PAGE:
If NGOs are so vital, why does the UN shun them?
By Sohaila Abdulali
Two days ago, UN Secretary-General Ban Ki-moon, continuing the UN’s confusing habit of saying one thing and doing quite another, lauded the critical role of non-governmental organizations and civil society in bringing about change. He was addressing the 63rd UN Department of Public Information/NGO Conference in Melbourne via satellite. The conference this year is focusing on global health, with a particular emphasis on meeting the eight internationally agreed Millennium Development Goals (MDGs) that aim to reduce poverty, gender inequity and disease, among other things, by 2015.
This is a noble sentiment, but unfortunately the Secretariat has not acted according to it in recent memory. In July, the General Assembly took a potentially world-changing step and formed UN Women, due to open its doors in January, an agency for women that could be the first effective, powerful voice for real progress towards ending gender discrimination. The Secretary-General has repeatedly promised a “fair, open and transparent” process for selecting the Under Secretary-General who will lead the agency, and who has the potential to make or break it. He assured the world that the UN would seek input from outside its chambers, from the same civil society whose crucial role he acknowledged on Monday. He promised to announce his appointment, after this fair and open process, in September.
It is now September. There has been no significant outreach to civil society to try and gather names of candidates. The Department of Public Information, which organized the Melbourne conference, was formed in 1946 to be the public voice of the UN, to tell the world about the UN’s work, and to engage with civil society. It has made no notable effort to let conference participants, let alone the world, know about the creation of the new agency. It is acting more like a very expensive propaganda machine for the UN Secretariat than as a liaison with activists.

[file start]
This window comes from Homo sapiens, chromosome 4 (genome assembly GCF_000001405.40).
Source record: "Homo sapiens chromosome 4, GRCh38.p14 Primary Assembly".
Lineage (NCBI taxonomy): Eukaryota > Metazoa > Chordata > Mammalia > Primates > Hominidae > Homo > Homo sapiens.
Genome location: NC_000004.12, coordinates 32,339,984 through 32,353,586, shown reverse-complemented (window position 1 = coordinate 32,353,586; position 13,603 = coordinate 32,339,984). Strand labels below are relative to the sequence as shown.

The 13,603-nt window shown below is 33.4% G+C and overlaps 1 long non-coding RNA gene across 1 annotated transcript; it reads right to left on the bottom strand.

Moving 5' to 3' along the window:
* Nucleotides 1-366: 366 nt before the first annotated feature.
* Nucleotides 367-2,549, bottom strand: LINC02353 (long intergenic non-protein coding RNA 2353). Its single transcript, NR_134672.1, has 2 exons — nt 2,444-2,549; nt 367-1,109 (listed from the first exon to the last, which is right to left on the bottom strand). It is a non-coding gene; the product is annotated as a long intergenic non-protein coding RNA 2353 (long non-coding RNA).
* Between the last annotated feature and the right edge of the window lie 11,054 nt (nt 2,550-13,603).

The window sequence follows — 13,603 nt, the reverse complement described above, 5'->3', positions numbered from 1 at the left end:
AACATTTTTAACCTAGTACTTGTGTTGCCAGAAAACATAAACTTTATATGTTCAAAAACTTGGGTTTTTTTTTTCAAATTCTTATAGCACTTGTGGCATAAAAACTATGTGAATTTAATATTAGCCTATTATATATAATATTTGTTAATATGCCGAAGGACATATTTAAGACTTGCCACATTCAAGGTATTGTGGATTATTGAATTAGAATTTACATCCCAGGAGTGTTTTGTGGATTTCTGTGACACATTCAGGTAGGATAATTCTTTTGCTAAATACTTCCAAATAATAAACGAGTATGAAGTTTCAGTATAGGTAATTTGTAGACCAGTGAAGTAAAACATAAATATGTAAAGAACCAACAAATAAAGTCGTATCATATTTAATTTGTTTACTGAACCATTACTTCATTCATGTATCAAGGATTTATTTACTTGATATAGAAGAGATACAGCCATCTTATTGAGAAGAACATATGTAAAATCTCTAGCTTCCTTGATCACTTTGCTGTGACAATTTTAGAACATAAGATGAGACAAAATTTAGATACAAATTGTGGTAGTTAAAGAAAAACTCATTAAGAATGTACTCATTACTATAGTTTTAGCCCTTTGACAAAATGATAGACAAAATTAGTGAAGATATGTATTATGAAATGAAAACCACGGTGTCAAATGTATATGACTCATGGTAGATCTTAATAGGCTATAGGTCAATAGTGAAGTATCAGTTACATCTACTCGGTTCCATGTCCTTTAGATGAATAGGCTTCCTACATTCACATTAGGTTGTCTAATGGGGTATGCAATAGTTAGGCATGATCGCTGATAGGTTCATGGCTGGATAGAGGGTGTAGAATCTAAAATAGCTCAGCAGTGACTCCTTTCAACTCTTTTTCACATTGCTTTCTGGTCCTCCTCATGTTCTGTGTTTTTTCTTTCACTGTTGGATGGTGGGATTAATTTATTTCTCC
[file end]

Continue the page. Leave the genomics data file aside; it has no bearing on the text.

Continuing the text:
Inside and outside the UN, there has been much speculation and not much solid information about the selection of the potential USG. Several names are being floated. Regardless of whether these four women are qualified, they have not made it into the final round of selections with the help of NGOs, if indeed they have actually made it.
The International AIDS Conference was held in Vienna in July, one of the world’s largest gatherings of activists, feminists, NGOs — exactly the people Mr. Ban acknowledged in yesterday’s speech. Both the Secretary-General and the head of UNAIDS made keynote speeches, and neither they nor any of the other senior officials who took part mentioned the new agency, which will become a sponsoring organization of UNAIDS and thus a crucial part of the AIDS fight. UN Women was simply not on the agenda. It was a doubly wasted opportunity, both to tell the world about a possible new ally in ending injustice, and to find the right person to lead the way.
It is jarring to hear words of passionate support for civil society from the United Nations’ leadership, and then look in vain for evidence that civil society is anywhere in the picture when it comes to selecting the woman who could, and should, listen to and lead the world’s women to better lives. The Secretary-General is correct: without the participation of the world’s citizens, we will not come close to meeting any of the MDGs. His office’s secretiveness in these early critical days of UN Women is a disturbing sign that he is not serious about fostering that participation.